In Victory (1915) Conrad returns to the Malay Archipelago, to the setting of his first mature novel, Lord Jim, and in Axel Heyst he creates a hero who is in many ways similar to Jim, a noble altruist destroyed by his ideals. Heyst is emotionally crippled by the influence of his dead father, a sceptical philosopher who has bequeathed to Heyst an attitude to life summed up in the father's dying words: 'Look on - make no sound.' Despite this injunction Heyst allows himself to become inextricably involved with an English Cockney girl whom he rescues from Giancomo's Travelling Ladies' Orchestra and carries off to his isolated retreat on the island of Samburan. His action incurs the fatal wrath of Schomberg, the island's innkeeper, who sends in pursuit of Heyst three demonic strangers whose invasion of his island paradise leads rapidly to the novel's violent and tragic close.
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... was in something of the jack-ashore spirit that I dropped a fivefranc piece into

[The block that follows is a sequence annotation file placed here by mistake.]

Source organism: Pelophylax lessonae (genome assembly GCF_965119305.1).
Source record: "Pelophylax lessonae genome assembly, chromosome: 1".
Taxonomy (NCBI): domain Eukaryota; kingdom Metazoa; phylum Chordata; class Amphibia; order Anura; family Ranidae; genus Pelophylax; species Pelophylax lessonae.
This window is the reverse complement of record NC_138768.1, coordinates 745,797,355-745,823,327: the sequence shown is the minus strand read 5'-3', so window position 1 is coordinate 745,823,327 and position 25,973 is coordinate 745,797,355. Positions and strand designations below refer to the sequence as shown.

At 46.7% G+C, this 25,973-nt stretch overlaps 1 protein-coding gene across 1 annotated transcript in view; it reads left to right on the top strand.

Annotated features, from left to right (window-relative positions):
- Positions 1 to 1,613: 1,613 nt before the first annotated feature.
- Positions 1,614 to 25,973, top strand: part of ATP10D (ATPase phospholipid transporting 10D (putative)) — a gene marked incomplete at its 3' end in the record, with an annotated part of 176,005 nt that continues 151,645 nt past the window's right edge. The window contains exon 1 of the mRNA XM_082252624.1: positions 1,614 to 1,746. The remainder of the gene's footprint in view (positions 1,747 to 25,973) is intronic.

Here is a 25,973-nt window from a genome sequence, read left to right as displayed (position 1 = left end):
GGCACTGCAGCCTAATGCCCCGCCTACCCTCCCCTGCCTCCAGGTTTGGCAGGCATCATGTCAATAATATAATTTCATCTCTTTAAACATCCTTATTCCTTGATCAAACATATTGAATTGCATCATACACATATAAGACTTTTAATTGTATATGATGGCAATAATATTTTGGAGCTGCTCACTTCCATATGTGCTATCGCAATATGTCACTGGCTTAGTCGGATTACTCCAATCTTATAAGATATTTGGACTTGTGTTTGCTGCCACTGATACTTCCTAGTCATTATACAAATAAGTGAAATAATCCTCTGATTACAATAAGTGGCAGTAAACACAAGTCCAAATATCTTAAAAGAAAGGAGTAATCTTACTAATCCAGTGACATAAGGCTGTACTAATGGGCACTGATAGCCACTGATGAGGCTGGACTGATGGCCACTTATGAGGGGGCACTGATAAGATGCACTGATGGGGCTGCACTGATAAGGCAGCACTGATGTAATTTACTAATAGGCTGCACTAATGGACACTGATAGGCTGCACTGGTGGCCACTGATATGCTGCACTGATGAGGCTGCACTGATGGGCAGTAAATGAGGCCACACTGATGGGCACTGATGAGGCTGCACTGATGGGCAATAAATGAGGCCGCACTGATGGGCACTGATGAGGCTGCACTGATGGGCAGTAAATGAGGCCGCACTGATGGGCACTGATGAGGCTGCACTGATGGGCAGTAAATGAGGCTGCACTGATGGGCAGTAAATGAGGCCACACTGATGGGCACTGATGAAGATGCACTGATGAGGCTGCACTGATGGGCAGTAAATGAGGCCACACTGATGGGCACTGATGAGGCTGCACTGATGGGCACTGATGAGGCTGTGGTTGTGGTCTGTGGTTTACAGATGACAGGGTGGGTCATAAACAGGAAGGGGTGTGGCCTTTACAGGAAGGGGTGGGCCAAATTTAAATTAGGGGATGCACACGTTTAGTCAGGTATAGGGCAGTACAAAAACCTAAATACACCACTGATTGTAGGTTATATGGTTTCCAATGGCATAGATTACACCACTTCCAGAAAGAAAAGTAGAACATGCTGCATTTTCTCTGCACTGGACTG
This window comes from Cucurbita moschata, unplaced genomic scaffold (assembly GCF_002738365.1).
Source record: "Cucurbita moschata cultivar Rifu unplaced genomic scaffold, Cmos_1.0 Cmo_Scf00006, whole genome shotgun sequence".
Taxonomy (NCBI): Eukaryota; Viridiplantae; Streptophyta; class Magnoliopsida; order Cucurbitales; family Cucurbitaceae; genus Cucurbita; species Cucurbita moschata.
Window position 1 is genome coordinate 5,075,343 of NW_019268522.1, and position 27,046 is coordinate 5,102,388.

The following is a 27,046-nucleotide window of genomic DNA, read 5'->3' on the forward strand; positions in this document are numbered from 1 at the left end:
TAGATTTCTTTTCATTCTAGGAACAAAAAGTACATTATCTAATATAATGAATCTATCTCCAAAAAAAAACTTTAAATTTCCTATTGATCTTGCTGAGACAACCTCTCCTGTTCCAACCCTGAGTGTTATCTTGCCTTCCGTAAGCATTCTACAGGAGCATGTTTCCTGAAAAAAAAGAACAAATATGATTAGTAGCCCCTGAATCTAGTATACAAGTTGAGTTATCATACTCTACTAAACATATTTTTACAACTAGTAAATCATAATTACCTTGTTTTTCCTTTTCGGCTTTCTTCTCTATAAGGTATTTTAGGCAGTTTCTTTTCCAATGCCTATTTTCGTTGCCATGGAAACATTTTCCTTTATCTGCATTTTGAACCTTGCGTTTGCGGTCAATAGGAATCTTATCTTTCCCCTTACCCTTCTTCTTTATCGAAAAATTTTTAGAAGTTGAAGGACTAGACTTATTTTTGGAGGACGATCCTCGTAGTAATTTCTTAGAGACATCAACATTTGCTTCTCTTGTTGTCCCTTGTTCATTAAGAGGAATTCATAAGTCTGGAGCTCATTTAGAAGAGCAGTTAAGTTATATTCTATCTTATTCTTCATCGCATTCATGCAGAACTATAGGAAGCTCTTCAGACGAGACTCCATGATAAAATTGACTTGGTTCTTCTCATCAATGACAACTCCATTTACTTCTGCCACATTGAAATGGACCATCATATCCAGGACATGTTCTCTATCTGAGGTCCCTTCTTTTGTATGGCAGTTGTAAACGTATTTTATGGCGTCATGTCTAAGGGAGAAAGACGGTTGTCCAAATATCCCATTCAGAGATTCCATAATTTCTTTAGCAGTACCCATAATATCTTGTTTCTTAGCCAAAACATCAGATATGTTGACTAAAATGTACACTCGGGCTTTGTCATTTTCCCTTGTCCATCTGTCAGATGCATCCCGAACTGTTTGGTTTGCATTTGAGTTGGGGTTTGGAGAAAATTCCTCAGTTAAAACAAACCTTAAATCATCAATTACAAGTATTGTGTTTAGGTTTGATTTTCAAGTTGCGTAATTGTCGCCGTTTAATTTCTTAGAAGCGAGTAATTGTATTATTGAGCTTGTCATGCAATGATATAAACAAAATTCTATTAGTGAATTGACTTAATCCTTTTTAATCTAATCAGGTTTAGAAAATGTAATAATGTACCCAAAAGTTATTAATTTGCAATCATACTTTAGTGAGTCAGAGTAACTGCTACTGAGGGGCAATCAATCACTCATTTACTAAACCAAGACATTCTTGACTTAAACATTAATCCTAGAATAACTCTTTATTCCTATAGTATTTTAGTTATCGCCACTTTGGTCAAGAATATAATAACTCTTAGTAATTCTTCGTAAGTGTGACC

the sauceboat; whereupon the sleepwalker turned her head to gaze at me and
said “Merci, Monsieur,” in a tone in which there was no gratitude but only surprise
If so, they were failures. The enchantment must have been an unbreakable one.
The manager—the man who heard the exclamation—had been so impressed by
the tone, fervour, rapture, what you will, or perhaps by the incongruity of it that he
... as pleasant as possible, and that they were ready to assist him in his plans,
and so on, and after receiving Heyst's thanks —you know the usual kind of
conversation—he proceeded to query in a slow, paternal tone: “Are you
interested in ?
This meant ruin for Morrison; and when Heyst hailed him across the street in his
usual courtly tone, the week was nearly out. Heyst crossed over, and said with a
slight bow, and in the manner of a prince addressing another prince on a private
Polite attention, what's due from one gentleman listening to another, was what he
showed; and, as usual, it was catching; so that Morrison pulled himself together
and finished his narrative in a conversational tone, with a man-of-theworld air.
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LibraryThing ReviewUser Review - DanielSTJ - www.librarything.com
Conrad managed to develop characters, imperfect, that all drove themselves forward on their own agendas to the story's conclusion- facilitating and enabling it along the way. He manages to keep the ... Read full review
LibraryThing ReviewUser Review - Cecrow - www.librarything.com
In the first part we get an outsider's view of Axel Heyst's character, actions and motives without being certain who he is or what actually drives him. I found this off-putting until the second part ... Read full review